Republican lawmakers recently introduced and sponsored a bill to plant a trillion trees around the world by 2050. U.S. Rep. Bruce Westerman (R-Arkansas) introduced the Trillion Trees Act on Feb. 12, touting trees as the “ultimate carbon sequestration device.”
Even U.S. President Donald Trump, a notorious climate change skeptic, came out in support of the initiative, saying it demonstrates his “strong leadership in restoring, growing and better managing our trees and our forests.” Salesforce CEO Marc Benioff has echoed such sentiments, stating during the recent World Economic Forum in Davos, “Trees are a bipartisan issue — everyone's pro-trees.”
Yet the reasons for focusing on forests go beyond doing good. As Westerman’s co-sponsors noted, the legislation will support increased logging. Rep. Pete Stauber (R-Minnesota) announced that part of his support was because he was, “proud to stand with our loggers in introducing this legislation, as the forest and paper industry is a cornerstone of northern Minnesota’s economy.”
Regardless of lawmakers’ motives, is the initiative even feasible?
Rep. Don Bacon (R-Nebraska) believes it is possible. Invoking the American can-do spirit, Bacon cited a historic event, when “An estimated one million trees were planted in Nebraska on April 10, 1872.”
If American settlers using nineteenth century technology in remote Nebraska could accomplish such a feat, what would it take for a globalized twenty-first century society to multiply that effort by 1 million?
At first glance, it isn’t a pretty picture. The U.S. part of the plan is 24 billion trees in 30 years, or 800 million trees per year. Meanwhile, world population growth demands an increasing amount of land to be used for agriculture, all while we’re rapidly losing topsoil.
But, let’s not lose the forest for the trees.
A recent World Resources Institute (WRI) article found that the United States has room for an additional 60 billion trees.
For starters, suburban and rural areas have a lot of open space that could house up to 21 billion trees. An additional 24 billion trees could be restored to the 50 percent of U.S. forests that the Forest Service deems “understocked.” U.S. cities, meanwhile, could have enough space for up to 400,000 trees.
Silvopasture, which integrates pastureland, forage crops and trees, could play another viable means for increasing America’s tree stock, with pastures hosting a further 13 billion trees. Even some row crops could tolerate interplanting with canopies, or at least yield the edges of fields to windbreaks and soil retention, adding another 2 billion trees.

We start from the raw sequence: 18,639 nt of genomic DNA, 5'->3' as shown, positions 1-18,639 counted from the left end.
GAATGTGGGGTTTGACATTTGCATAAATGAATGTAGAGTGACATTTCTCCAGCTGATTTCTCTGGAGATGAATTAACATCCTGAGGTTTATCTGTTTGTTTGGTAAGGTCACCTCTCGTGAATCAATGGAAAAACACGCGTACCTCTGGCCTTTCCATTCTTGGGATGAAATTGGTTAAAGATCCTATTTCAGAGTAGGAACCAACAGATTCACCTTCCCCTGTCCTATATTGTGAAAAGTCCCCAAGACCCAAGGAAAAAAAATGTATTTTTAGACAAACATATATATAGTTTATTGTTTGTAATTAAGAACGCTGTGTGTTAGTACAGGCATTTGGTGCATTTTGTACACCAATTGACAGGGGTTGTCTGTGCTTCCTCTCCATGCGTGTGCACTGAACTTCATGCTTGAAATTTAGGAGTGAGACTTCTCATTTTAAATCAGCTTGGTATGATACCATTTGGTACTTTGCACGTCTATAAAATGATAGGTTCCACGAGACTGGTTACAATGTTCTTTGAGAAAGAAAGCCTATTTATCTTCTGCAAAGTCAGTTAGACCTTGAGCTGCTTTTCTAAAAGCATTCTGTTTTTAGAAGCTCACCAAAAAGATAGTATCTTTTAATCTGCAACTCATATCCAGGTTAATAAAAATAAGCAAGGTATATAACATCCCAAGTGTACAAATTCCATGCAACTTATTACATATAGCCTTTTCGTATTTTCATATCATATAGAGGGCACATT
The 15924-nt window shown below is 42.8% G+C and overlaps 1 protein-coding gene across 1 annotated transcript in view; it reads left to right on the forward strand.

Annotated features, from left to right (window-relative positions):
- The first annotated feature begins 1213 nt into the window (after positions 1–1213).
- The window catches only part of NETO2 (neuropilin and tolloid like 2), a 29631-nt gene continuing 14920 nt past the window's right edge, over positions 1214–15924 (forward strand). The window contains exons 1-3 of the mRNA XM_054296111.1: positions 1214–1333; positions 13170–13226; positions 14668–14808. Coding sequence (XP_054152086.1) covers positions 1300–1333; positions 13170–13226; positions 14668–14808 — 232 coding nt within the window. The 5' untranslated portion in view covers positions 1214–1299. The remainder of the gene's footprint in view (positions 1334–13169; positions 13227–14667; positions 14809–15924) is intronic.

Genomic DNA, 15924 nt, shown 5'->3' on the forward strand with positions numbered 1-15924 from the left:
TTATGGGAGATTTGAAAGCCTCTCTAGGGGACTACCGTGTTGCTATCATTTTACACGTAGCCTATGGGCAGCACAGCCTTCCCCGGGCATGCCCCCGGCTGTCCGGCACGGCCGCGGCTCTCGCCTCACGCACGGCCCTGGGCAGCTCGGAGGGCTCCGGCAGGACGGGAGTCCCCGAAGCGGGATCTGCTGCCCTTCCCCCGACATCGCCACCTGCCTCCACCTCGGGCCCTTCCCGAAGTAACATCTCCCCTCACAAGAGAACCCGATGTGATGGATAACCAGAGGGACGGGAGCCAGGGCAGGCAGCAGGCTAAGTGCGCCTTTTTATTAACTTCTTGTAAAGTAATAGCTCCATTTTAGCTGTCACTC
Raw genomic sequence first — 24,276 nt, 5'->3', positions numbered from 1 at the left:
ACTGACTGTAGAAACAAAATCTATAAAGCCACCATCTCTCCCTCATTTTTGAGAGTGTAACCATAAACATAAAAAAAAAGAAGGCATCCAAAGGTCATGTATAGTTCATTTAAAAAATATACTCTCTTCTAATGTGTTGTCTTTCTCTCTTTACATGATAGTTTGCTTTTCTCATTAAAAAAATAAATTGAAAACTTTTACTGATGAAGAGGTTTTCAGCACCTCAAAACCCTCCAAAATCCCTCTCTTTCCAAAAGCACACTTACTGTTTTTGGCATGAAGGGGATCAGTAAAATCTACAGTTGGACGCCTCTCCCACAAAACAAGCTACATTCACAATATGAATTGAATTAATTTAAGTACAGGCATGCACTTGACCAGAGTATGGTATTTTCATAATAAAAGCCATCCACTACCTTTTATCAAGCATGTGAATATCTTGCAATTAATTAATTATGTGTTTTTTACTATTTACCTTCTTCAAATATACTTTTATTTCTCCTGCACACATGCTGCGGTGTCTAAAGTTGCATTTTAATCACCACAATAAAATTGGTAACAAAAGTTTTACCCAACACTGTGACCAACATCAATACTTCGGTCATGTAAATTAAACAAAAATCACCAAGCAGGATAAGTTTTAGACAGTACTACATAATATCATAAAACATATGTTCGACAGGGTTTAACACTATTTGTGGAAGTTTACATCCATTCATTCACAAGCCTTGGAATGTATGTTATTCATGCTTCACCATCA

WRI concluded that American landholders would need a collective $4 billion to $4.5 billion annual subsidy to offset tree planting costs. While that is less than the U.S. spends on the fossil fuel industry, it’s certainly not small change.
Chief among their suggestions was to make third parties eligible to receive the subsidies. This would remove the burden of management from farmers who are often already too overworked to consider small subsidy programs that, while they would enhance their bottom line, are not a top priority.
By passing subsidies through third parties, efficiencies could be unlocked, such as pooling landowners together and having one consultant provide technical knowledge to a range of practitioners.
As a means to pass public funds on to third parties, WRI recommended tapping into the U.S. Department of Agriculture’s current program to compensate landowners for conservation measures in both forested and agricultural lands. Local and state smart growth plans could also incorporate “tree restoration targets,” serving as an additional facilitator for federal grants to reach local landowners.
There is space in the American landscape for more trees. As the Trillion Trees Act makes its way through Congress, will the political landscape demonstrate adequate public support for a massive, sustained tree planting campaign?
Image credit: Charlie Wollborg/Unsplash
Greg Heilers writes on green business and sustainability for private clients and top publications. After graduating from university, he had the privilege to learn from opportunities in France, Palestine, Scotland, Guatemala and the USA. Today, he lives in the San Francisco Bay Area, and enjoys any chance he gets to garden or hike.
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